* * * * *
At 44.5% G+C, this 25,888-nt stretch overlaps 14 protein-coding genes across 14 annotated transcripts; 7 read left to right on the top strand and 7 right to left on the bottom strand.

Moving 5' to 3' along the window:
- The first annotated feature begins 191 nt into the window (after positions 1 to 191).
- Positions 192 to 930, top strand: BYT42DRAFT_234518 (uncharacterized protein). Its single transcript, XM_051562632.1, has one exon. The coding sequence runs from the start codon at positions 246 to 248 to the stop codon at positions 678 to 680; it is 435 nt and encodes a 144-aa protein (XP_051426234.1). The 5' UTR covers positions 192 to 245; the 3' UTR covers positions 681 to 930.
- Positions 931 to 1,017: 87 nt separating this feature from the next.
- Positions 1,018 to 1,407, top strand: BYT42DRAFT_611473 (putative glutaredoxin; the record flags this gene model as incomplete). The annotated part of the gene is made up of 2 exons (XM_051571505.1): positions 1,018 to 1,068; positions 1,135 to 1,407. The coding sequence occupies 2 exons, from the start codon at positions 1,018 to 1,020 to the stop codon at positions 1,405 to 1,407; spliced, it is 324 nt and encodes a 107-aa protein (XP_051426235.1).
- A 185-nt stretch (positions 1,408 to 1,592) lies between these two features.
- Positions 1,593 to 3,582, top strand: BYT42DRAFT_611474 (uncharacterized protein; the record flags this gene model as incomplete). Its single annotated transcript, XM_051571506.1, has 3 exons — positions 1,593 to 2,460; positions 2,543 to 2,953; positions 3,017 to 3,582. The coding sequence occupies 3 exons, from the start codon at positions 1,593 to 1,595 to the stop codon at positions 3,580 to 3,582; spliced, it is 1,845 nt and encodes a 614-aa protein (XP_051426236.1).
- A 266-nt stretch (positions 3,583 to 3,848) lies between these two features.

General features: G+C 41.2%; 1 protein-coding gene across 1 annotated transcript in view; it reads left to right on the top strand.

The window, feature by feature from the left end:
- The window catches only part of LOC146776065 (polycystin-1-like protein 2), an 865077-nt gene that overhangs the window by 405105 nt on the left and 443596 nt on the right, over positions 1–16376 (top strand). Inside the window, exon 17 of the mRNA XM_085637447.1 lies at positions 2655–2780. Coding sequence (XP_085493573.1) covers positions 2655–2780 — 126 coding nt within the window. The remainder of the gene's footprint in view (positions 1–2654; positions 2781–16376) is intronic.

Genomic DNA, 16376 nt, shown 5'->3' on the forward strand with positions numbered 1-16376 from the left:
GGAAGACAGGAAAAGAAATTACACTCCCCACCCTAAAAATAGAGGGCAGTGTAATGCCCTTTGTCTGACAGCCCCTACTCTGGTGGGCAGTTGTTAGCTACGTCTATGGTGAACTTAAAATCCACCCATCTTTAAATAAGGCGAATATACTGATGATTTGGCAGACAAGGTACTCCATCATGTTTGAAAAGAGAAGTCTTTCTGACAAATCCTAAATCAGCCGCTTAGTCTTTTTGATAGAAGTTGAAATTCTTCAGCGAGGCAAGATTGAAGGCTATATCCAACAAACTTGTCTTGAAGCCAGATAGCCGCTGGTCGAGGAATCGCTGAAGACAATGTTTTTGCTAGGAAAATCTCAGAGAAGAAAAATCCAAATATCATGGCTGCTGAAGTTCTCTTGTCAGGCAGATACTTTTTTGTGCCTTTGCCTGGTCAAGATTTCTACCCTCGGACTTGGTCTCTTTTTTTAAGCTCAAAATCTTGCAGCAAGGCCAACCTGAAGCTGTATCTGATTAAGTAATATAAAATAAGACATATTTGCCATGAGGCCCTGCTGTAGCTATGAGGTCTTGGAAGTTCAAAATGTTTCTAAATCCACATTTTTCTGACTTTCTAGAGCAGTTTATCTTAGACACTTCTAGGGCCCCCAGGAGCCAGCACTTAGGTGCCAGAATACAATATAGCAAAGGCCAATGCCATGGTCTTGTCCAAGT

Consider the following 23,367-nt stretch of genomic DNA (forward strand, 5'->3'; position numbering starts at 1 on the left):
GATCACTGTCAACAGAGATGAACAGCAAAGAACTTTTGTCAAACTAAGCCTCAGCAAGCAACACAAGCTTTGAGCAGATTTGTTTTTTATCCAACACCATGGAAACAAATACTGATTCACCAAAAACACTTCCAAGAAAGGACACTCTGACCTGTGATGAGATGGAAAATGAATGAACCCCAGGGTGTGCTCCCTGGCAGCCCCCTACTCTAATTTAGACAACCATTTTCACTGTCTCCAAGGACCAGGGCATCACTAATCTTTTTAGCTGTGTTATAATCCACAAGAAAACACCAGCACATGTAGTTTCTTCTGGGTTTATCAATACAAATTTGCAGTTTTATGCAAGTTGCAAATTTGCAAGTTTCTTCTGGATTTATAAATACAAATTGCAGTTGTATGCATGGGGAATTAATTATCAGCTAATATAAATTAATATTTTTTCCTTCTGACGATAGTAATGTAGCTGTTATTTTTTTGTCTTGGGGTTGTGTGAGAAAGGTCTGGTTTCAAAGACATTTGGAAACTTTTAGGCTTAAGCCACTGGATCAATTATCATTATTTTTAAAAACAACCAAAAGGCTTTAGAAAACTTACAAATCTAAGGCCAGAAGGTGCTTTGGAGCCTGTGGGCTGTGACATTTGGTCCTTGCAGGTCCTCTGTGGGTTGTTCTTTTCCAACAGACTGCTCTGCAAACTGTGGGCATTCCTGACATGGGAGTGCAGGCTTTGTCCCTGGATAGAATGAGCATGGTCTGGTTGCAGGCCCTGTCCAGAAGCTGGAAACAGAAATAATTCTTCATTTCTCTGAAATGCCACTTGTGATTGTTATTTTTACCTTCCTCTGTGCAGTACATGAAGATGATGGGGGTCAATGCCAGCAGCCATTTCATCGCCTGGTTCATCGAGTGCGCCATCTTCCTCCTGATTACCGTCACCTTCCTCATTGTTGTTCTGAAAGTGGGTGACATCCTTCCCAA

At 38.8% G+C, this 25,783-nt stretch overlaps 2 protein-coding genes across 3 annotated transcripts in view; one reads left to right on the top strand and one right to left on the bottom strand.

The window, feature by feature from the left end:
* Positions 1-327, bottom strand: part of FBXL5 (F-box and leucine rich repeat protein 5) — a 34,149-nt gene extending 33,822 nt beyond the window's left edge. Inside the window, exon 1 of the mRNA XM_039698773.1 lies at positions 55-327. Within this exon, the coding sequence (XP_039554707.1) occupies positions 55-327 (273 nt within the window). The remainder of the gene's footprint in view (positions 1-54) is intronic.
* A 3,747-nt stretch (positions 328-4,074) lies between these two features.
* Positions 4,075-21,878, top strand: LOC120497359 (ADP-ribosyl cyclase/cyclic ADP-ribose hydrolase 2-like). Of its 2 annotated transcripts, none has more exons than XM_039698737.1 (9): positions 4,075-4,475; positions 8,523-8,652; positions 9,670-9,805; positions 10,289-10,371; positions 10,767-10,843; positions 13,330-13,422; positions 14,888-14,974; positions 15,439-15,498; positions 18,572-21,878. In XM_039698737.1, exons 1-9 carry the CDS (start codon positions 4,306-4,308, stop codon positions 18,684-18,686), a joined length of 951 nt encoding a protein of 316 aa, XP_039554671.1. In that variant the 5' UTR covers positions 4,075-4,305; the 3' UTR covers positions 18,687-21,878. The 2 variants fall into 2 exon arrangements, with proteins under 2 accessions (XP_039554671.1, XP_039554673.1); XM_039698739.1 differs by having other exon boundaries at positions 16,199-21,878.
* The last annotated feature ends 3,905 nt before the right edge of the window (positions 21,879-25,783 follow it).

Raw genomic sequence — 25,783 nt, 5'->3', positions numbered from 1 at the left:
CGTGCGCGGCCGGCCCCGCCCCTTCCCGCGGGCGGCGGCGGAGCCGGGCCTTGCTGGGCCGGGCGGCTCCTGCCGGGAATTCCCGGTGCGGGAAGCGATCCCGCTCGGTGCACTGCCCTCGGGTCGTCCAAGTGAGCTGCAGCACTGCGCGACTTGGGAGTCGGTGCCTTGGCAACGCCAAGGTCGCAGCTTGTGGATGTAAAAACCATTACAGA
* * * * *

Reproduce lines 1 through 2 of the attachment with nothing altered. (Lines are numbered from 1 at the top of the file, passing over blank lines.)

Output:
At 44.5% G+C, this 25,888-nt stretch overlaps 14 protein-coding genes across 14 annotated transcripts; 7 read left to right on the top strand and 7 right to left on the bottom strand.

Moving 5' to 3' along the window: